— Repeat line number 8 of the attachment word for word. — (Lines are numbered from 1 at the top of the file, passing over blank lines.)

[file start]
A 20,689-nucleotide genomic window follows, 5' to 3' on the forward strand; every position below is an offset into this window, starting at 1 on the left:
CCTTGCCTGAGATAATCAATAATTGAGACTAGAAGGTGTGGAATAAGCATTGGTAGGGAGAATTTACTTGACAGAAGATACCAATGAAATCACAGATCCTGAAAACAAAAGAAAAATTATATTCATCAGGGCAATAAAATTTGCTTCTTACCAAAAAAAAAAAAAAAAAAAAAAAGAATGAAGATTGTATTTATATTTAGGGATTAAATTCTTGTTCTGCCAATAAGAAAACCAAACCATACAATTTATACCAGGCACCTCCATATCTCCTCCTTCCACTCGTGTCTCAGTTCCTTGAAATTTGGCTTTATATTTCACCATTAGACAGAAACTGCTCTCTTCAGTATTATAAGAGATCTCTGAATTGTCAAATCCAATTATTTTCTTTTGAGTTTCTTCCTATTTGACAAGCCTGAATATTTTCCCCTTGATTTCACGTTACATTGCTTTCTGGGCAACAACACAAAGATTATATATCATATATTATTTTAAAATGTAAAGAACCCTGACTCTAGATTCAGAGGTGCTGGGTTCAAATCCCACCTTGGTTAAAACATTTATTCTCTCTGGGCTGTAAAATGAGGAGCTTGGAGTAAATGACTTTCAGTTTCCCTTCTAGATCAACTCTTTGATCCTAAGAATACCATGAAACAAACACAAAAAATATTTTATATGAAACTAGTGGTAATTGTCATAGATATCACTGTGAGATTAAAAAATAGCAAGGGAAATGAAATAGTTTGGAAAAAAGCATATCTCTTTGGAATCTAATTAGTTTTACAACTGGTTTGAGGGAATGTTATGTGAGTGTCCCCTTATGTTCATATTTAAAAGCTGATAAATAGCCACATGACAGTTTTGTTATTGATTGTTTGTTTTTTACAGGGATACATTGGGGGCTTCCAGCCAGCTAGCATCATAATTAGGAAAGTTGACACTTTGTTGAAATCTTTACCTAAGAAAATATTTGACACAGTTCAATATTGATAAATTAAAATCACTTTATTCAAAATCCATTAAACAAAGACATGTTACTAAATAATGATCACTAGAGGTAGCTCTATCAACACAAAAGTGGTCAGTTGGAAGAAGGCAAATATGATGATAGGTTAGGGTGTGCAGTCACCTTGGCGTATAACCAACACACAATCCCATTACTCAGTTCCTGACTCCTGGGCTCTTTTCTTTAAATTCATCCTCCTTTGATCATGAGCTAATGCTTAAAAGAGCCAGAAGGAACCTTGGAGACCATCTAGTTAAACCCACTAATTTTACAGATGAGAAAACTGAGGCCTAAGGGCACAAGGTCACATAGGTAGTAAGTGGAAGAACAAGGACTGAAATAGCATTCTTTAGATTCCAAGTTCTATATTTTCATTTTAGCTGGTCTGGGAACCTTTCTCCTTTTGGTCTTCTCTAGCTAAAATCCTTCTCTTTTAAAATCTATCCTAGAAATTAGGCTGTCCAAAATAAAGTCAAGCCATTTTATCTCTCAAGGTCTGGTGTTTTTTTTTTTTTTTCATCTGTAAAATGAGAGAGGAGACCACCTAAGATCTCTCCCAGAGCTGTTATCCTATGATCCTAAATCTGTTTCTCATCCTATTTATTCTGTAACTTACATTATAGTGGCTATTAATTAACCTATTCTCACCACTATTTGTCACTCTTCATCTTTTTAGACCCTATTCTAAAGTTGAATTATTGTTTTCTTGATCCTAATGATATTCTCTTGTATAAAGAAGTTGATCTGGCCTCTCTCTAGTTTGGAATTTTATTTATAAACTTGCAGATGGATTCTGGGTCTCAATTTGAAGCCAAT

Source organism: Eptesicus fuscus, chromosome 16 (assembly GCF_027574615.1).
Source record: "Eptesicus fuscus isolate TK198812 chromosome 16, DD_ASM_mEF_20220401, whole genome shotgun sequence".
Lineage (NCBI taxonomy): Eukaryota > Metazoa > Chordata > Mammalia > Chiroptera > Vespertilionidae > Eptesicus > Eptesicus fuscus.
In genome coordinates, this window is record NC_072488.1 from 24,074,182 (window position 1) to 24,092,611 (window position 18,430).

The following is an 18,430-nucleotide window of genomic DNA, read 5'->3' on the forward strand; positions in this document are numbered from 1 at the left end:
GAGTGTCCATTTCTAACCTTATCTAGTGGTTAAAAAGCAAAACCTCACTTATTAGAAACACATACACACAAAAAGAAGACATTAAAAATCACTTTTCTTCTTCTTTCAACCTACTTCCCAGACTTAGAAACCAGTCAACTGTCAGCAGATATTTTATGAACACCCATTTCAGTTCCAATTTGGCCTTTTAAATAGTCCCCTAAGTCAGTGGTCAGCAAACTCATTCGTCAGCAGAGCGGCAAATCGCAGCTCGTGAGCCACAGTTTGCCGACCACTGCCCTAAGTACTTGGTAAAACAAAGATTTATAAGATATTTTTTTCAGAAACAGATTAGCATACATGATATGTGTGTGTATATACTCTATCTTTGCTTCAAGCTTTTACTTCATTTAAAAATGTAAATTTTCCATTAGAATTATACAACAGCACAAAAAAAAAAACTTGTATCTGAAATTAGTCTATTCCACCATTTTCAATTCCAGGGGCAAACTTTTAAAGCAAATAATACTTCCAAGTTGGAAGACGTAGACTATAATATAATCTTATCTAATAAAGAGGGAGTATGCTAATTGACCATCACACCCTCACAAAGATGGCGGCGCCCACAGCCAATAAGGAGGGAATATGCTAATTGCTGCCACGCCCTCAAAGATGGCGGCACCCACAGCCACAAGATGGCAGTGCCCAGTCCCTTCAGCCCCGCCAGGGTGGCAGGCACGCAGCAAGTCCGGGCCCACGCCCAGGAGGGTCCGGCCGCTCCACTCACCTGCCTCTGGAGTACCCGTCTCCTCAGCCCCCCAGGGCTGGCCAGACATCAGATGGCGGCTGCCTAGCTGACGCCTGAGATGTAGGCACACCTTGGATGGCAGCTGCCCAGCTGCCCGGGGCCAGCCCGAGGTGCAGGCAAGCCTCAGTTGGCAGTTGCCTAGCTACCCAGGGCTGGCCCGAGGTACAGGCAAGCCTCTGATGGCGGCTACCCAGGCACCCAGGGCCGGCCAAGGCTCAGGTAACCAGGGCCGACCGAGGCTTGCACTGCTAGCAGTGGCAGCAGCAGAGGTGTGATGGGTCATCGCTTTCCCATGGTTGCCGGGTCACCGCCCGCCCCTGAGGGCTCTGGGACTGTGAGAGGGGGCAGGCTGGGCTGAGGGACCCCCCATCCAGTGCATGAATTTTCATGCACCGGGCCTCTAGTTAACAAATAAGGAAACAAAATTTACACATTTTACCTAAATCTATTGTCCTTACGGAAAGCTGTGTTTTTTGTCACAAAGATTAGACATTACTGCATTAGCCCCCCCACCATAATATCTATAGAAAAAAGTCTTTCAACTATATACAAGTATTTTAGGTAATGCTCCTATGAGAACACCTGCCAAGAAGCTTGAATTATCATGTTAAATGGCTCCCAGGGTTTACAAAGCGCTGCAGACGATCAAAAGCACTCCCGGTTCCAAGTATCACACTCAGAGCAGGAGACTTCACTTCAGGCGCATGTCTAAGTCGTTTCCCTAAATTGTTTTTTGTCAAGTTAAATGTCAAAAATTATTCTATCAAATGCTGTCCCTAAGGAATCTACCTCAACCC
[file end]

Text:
GAGTGTCCATTTCTAACCTTATCTAGTGGTTAAAAAGCAAAACCTCACTTATTAGAAACACATACACACAAAAAGAAGACATTAAAAATCACTTTTCTTCTTCTTTCAACCTACTTCCCAGACTTAGAAACCAGTCAACTGTCAGCAGATATTTTATGAACACCCATTTCAGTTCCAATTTGGCCTTTTAAATAGTCCCCTAAGTCAGTGGTCAGCAAACTCATTCGTCAGCAGAGCGGCAAATCGCAGCTCGTGAGCCACAGTTTGCCGACCACTGCCCTAAGTACTTGGTAAAACAAAGATTTATAAGATATTTTTTTCAGAAACAGATTAGCATACATGATATGTGTGTGTATATACTCTATCTTTGCTTCAAGCTTTTACTTCATTTAAAAATGTAAATTTTCCATTAGAATTATACAACAGCACAAAAAAAAAAACTTGTATCTGAAATTAGTCTATTCCACCATTTTCAATTCCAGGGGCAAACTTTTAAAGCAAATAATACTTCCAAGTTGGAAGACGTAGACTATAATATAATCTTATCTAATAAAGAGGGAGTATGCTAATTGACCATCACACCCTCACAAAGATGGCGGCGCCCACAGCCAATAAGGAGGGAATATGCTAATTGCTGCCACGCCCTCAAAGATGGCGGCACCCACAGCCACAAGATGGCAGTGCCCAGTCCCTTCAGCCCCGCCAGGGTGGCAGGCACGCAGCAAGTCCGGGCCCACGCCCAGGAGGGTCCGGCCGCTCCACTCACCTGCCTCTGGAGTACCCGTCTCCTCAGCCCCCCAGGGCTGGCCAGACATCAGATGGCGGCTGCCTAGCTGACGCCTGAGATGTAGGCACACCTTGGATGGCAGCTGCCCAGCTGCCCGGGGCCAGCCCGAGGTGCAGGCAAGCCTCAGTTGGCAGTTGCCTAGCTACCCAGGGCTGGCCCGAGGTACAGGCAAGCCTCTGATGGCGGCTACCCAGGCACCCAGGGCCGGCCAAGGCTCAGGTAACCAGGGCCGACCGAGGCTTGCACTGCTAGCAGTGGCAGCAGCAGAGGTGTGATGGGTCATCGCTTTCCCATGGTTGCCGGGTCACCGCCCGCCCCTGAGGGCTCTGGGACTGTGAGAGGGGGCAGGCTGGGCTGAGGGACCCCCCATCCAGTGCATGAATTTTCATGCACCGGGCCTCTAGTTAACAAATAAGGAAACAAAATTTACACATTTTACCTAAATCTATTGTCCTTACGGAAAGCTGTGTTTTTTGTCACAAAGATTAGACATTACTGCATTAGCCCCCCCACCATAATATCTATAGAAAAAAGTCTTTCAACTATATACAAGTATTTTAGGTAATGCTCCTATGAGAACACCTGCCAAGAAGCTTGAATTATCATGTTAAATGGCTCCCAGGGTTTACAAAGCGCTGCAGACGATCAAAAGCACTCCCGGTTCCAAGTATCACACTCAGAGCAGGAGACTTCACTTCAGGCGCATGTCTAAGTCGTTTCCCTAAATTGTTTTTTGTCAAGTTAAATGTCAAAAATTATTCTATCAAATGCTGTCCCTAAGGAATCTACCTCAACCC